Video: Graphing Trigonometric Functions Using Trigonometric Identities

Which of the following is the graph of 𝑦 = cos (π‘₯ βˆ’ 90)?

03:41

Video Transcript

Which of the following is the graph of 𝑦 equals cos of π‘₯ minus 90?

Let’s begin with a sketch of the graph of 𝑦 equals cos of π‘₯. The maximum and minimum values of cos of π‘₯ are one and negative one. So, these are the maximum and minimum values on our 𝑦 axis. Key points on the graph occur at multiples of 90 degrees on the horizontal scale. So, these are 90, 180, 270, 360, and so on, as well as, negative 90, negative 180, and so on. The graph begins at one on the 𝑦-axis because cos of zero is equal to one.

The graph is, then, a wave shape, falling to zero at 90 degrees, falling to negative one at 180 degrees, rising back to zero at 270 degrees, and rising all the way back to one at 360 degrees. The graph is periodic with a period of 360 degrees. So, this same shape then repeats to the right of 360 degrees and to the left of zero.

Now we haven’t actually been asked about the graph of 𝑦 equals cos of π‘₯. We’ve been asked about the graph of 𝑦 equals cos of π‘₯ minus 90. So, we need to determine what type of transformation has occurred. We recall that, in general, if we have the function 𝑓 of π‘₯, then the function 𝑓 of π‘₯ minus π‘Ž is a translation of the graph of 𝑓 of π‘₯ π‘Ž units to the right. It is a horizontal shift of the graph.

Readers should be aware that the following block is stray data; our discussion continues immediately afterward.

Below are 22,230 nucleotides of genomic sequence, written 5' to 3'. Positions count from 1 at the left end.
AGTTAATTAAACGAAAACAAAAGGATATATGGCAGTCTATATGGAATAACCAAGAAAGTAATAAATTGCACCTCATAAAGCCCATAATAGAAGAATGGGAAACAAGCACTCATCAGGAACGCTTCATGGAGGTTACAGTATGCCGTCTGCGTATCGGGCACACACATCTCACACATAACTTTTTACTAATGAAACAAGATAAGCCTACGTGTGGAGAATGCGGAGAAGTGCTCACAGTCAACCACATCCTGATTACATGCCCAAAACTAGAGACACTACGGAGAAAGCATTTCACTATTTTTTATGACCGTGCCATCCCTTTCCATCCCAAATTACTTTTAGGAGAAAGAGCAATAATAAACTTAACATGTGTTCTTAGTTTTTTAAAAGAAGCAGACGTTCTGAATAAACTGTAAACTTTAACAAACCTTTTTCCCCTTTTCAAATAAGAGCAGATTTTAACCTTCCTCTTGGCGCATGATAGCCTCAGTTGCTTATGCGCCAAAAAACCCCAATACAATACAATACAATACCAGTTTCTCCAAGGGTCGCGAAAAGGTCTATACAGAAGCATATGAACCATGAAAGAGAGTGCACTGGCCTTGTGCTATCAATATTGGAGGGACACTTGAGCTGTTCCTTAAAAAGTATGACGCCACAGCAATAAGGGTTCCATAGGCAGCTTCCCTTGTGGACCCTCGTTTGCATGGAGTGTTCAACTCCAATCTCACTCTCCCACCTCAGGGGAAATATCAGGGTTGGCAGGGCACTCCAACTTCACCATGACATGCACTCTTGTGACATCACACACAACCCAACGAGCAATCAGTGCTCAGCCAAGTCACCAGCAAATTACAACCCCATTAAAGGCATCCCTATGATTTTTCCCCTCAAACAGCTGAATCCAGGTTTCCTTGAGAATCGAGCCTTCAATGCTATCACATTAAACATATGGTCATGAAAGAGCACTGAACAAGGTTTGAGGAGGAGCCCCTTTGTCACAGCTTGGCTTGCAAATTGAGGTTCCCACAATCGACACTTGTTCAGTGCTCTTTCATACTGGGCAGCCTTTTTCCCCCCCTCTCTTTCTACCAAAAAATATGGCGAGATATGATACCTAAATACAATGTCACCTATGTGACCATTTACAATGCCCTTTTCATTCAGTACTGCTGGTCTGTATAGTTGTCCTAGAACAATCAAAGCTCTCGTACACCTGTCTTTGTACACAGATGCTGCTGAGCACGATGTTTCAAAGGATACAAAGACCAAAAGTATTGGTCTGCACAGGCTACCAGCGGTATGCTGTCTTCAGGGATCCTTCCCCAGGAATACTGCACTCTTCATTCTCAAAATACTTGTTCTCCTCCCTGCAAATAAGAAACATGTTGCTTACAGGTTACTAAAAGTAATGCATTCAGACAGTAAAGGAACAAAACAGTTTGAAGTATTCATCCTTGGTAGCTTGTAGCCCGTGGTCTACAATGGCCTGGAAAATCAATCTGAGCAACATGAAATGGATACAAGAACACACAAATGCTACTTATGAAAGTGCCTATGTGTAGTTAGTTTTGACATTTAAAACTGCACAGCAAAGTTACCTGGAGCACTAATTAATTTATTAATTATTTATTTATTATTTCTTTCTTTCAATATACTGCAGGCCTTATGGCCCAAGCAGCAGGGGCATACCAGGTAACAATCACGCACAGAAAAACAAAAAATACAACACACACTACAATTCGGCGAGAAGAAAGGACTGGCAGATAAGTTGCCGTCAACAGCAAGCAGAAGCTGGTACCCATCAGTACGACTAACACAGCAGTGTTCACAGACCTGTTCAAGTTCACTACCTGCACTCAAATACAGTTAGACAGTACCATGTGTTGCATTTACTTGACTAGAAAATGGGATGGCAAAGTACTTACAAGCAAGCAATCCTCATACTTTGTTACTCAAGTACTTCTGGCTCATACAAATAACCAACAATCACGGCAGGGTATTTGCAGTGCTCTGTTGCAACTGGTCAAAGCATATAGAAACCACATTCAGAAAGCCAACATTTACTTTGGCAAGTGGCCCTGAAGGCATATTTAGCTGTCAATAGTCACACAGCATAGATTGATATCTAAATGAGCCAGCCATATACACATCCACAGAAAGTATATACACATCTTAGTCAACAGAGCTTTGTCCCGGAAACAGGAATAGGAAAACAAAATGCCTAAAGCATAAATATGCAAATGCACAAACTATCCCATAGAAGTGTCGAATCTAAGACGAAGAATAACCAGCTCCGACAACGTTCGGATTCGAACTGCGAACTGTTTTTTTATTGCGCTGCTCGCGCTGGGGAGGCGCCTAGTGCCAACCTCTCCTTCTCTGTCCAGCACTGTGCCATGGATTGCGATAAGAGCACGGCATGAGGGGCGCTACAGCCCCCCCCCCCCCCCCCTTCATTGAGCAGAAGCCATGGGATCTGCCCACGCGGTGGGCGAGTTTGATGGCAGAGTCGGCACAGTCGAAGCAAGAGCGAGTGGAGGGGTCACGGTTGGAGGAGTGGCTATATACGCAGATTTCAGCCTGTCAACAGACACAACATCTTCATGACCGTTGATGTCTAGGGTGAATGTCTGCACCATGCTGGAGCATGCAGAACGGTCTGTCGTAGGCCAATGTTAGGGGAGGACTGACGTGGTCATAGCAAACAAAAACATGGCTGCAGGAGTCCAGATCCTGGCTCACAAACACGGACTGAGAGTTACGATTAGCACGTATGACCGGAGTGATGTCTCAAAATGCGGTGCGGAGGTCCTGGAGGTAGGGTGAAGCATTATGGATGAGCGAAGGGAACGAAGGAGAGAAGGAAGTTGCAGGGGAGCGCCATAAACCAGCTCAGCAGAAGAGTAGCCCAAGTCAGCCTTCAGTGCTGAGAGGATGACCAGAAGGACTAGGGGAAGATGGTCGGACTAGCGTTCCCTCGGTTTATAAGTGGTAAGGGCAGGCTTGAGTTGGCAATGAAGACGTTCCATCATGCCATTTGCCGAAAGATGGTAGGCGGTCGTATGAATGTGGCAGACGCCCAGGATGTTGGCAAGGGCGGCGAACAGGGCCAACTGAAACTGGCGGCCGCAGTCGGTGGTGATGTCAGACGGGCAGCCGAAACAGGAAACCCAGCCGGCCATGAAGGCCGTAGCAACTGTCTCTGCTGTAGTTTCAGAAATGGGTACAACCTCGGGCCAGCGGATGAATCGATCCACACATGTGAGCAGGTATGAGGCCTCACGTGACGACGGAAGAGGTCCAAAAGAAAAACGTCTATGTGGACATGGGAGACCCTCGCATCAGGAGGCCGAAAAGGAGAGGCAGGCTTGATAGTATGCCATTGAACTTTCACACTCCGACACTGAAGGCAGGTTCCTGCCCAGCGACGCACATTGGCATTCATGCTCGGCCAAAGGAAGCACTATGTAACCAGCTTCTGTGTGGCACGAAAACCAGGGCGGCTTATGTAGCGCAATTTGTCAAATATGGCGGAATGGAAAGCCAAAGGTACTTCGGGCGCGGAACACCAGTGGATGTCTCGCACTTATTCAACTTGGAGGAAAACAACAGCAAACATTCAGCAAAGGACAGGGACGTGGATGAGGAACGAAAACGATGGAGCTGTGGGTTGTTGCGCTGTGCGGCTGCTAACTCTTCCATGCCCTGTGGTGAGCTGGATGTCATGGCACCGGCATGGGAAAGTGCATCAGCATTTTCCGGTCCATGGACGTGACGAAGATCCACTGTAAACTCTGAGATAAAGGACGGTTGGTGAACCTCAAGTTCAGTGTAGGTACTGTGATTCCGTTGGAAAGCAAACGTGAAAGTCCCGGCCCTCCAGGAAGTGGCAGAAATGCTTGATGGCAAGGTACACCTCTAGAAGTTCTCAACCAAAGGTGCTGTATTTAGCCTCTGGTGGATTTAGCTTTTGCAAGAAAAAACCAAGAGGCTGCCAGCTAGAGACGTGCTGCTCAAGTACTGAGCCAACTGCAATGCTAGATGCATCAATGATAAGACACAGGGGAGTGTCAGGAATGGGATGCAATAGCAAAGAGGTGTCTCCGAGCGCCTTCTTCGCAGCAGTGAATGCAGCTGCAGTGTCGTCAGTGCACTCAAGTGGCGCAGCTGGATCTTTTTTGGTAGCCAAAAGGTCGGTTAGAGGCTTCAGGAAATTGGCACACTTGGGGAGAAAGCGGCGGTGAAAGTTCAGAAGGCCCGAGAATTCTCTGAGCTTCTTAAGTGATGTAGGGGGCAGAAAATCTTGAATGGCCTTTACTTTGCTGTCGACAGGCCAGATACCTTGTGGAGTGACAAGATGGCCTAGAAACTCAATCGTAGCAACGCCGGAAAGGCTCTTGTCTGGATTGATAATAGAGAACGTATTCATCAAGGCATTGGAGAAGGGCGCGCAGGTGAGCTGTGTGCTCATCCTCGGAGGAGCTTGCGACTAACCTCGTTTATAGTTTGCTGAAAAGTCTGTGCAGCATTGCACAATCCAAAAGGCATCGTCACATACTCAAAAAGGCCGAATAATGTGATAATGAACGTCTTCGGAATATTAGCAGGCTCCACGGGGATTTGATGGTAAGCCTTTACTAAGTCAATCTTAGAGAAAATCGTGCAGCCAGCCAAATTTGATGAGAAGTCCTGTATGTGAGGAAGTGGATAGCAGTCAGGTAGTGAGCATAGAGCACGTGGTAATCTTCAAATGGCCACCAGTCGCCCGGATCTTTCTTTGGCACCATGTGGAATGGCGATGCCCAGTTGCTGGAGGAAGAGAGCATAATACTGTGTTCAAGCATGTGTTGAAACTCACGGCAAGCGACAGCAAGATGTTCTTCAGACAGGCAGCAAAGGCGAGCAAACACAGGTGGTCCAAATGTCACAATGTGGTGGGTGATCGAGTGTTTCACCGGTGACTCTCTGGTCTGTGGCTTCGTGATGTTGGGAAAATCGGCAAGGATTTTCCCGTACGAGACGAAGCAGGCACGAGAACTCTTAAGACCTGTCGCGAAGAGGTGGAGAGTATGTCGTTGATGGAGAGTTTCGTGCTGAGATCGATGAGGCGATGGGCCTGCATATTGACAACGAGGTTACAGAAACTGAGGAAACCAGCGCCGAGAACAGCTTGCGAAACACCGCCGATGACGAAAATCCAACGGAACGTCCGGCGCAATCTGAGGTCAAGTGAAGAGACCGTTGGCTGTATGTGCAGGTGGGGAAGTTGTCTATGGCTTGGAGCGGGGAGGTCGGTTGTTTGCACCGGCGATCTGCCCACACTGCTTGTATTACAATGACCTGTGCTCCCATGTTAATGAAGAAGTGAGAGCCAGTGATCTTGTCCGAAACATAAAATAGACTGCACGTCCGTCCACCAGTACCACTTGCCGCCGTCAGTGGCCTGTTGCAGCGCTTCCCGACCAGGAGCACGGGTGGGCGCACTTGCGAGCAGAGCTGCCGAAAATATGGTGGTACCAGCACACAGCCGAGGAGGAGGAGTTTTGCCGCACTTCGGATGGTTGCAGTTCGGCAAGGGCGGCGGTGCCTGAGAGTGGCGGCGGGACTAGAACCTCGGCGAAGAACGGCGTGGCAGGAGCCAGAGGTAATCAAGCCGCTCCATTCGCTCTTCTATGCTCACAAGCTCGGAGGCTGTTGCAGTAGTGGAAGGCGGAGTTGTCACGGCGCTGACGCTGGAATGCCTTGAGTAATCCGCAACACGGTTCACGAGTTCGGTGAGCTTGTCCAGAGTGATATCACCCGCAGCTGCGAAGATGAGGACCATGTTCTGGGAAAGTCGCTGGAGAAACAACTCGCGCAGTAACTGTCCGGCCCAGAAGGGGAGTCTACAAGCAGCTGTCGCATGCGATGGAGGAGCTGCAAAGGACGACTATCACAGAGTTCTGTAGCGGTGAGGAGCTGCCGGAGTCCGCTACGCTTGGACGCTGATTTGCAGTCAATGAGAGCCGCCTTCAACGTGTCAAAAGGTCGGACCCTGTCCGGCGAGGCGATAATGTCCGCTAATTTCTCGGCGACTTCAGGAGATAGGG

So, 𝑦 equals cos of π‘₯ minus 90 is a translation of the graph 𝑦 equals cos π‘₯ 90 degrees to the right. Each point moves 90 degrees to the right. So, the point zero, one will now be the point 90, one. The point 90, zero will now be the point 180, zero, and so on. We can sketch in the transformed graph in pink.

Now let’s look at the four graphs that we’ve been given as possibilities for the graph of 𝑦 equals cos of π‘₯ minus 90. We see that the second graph here has the correct shape and the correct features, the same as the graph we’ve sketched of 𝑦 equals cos of π‘₯ minus 90. So, this is the graph that we’re looking for.

We can also determine the equations of the other graphs we were given. The first graph is actually just the untranslated graph of 𝑦 equals cos of π‘₯. In the fourth graph, every point has been shifted upwards by one unit. So, this is a vertical translation of the graph of 𝑦 equals cos π‘₯ by one unit up. The equation of this graph is, therefore, 𝑦 equals one plus cos of π‘₯.

The third graph is a little trickier. But looking at the point 90, zero, which would originally have been the point 270, zero on our cos graph, we see that this graph represents a horizontal stretch with a scale factor of one third. And so, the equation of this graph is 𝑦 equals cos of three π‘₯.

You may notice that the graph we chose for 𝑦 equals cos of π‘₯ minus 90 is, in fact, identical to the graph of 𝑦 equals sin of π‘₯. And this is true, because the sine and cos graphs are just translations of one another. To get the graph of 𝑦 equals sin π‘₯, we translate the graph of 𝑦 equals cos π‘₯ 90 degrees to the right. We found then that the graph which represents 𝑦 equals cos of π‘₯ minus 90 is the second graph.

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